Here’s why when it comes to planned gifts, it isn’t necessarily ALL about the relationship
I have two questions that I ask people when they say that planned gift fundraising “is all about the relationship.”
I ask, “How many gifts did you/your organization receive last year that ‘came over the transom’? I also ask, “How many were not previously disclosed to you before you got the money or the call from the attorney?”
The answer is always something like, “70%, 80% or 90%.”
After that, my reply usually packs a bit of a punch.
I ask, “So if it’s ‘all about the relationship,’ how come you and your organization didn’t know about so many gifts?”
I’m not trying to hurt anyone’s feelings. It’s just that I don’t believe you can say that planned gift fundraising is ‘all about the relationship’ while, at the same time, have no idea about the vast proportion of gifts that have been planned for your nonprofit. Those two things don’t add up.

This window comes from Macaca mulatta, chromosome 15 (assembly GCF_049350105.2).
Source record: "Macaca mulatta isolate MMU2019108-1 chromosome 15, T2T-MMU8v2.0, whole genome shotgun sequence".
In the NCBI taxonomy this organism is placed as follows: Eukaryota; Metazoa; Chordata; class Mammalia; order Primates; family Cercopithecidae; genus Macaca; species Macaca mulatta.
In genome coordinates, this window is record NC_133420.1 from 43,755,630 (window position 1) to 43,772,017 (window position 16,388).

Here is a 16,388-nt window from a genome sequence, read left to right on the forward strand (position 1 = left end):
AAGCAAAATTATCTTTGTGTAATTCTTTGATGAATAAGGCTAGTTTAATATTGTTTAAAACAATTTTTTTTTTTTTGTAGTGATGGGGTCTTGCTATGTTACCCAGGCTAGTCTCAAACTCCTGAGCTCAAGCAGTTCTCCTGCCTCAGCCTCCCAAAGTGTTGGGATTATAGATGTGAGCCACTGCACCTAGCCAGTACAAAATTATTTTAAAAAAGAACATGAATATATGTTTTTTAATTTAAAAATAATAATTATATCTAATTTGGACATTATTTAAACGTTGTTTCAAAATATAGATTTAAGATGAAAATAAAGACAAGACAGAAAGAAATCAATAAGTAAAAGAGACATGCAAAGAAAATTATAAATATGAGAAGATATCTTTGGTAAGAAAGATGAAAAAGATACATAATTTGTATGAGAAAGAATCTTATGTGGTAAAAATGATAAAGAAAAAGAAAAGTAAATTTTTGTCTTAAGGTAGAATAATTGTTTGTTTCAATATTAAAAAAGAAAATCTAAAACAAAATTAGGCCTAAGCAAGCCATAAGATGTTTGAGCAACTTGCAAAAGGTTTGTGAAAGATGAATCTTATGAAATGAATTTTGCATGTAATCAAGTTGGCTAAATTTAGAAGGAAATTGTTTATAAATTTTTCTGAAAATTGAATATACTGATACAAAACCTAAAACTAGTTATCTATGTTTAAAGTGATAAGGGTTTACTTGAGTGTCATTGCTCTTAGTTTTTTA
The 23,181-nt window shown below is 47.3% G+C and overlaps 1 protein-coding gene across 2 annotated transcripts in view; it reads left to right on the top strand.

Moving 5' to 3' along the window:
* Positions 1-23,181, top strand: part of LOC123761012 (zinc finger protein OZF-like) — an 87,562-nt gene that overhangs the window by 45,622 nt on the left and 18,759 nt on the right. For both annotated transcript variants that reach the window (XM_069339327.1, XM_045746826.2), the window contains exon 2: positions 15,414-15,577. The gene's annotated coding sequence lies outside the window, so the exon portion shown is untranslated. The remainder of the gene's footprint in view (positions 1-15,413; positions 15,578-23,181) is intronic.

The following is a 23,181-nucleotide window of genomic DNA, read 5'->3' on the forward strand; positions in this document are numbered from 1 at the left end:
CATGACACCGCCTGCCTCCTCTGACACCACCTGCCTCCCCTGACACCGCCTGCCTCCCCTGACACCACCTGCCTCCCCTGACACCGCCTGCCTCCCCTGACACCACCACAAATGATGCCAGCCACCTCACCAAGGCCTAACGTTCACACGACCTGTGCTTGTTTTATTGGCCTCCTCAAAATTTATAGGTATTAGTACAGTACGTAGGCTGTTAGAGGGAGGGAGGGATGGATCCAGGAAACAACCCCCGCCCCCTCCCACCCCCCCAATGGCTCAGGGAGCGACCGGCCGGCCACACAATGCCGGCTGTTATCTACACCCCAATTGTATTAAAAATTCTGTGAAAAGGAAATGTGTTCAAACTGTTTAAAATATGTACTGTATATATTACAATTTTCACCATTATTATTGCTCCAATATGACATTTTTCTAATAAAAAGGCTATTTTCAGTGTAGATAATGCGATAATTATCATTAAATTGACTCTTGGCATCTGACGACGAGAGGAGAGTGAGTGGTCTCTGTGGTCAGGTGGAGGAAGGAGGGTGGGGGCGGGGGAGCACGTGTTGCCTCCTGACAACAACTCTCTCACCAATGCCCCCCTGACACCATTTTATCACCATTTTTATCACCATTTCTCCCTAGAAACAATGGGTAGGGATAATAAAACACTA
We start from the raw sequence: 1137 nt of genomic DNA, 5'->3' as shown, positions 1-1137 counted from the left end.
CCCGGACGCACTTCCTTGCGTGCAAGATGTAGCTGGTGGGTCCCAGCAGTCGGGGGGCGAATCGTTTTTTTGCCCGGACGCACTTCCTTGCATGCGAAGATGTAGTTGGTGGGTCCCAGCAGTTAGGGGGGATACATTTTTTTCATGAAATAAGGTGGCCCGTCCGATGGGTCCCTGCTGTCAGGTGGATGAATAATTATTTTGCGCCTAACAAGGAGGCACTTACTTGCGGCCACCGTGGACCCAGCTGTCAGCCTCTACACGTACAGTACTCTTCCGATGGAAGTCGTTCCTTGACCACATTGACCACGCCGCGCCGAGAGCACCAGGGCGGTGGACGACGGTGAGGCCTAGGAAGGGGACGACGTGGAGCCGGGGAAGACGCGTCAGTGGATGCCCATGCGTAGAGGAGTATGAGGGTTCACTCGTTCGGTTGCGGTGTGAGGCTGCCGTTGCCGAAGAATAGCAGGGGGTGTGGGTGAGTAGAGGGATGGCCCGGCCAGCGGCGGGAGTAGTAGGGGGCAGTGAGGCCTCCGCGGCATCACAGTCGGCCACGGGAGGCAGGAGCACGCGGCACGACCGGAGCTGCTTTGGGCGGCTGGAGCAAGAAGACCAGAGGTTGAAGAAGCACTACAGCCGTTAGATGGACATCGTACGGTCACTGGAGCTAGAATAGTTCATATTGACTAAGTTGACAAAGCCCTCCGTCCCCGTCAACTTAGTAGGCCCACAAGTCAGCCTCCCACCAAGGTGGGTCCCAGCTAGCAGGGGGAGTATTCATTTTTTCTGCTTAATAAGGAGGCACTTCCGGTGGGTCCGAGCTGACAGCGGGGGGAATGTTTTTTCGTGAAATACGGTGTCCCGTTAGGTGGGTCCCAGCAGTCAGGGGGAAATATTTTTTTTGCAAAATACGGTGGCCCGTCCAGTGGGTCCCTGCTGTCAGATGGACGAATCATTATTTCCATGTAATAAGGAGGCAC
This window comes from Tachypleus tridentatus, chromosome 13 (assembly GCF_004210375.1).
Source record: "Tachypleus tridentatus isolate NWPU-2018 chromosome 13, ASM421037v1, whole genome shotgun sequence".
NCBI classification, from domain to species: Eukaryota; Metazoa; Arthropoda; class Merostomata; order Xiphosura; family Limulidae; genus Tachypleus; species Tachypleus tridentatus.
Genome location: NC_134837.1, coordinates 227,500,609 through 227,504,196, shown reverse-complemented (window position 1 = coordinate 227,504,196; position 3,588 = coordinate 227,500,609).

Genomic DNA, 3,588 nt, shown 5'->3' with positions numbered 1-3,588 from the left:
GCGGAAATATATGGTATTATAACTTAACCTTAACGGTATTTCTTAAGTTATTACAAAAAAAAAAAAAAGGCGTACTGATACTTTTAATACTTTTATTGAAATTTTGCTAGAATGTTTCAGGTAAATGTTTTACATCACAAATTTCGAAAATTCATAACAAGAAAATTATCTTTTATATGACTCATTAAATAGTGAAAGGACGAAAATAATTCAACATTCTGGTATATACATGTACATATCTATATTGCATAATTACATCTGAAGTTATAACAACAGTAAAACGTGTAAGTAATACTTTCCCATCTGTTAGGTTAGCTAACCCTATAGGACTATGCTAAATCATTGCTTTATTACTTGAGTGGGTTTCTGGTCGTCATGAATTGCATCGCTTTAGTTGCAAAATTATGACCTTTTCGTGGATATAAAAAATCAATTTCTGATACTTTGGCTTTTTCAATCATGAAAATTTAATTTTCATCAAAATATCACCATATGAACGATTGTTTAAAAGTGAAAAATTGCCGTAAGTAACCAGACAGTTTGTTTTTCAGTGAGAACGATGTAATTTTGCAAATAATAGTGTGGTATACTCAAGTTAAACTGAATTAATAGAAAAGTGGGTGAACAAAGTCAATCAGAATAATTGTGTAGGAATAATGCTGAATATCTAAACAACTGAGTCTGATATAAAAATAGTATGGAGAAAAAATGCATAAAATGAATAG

So what’s the point of this post?
- I think we need to stop kidding ourselves and giving ourselves too much credit.
- Yet, I think we need to recognize that a solid relationship with a supporter, advocate or member will definitely affect their legacy planning decisions. In that regard, solid, personal, 1-to-1 relationships are essential.
- But, finally, we need to embrace the fact that the relationship is usually first and foremost with the organization and its mission (at least 70%, 80% or 90% of the time), not necessarily the fundraiser. By doing so, and by using technologies and strategies that enhance that relationship, you’ll generate more planned gifts to support your cause.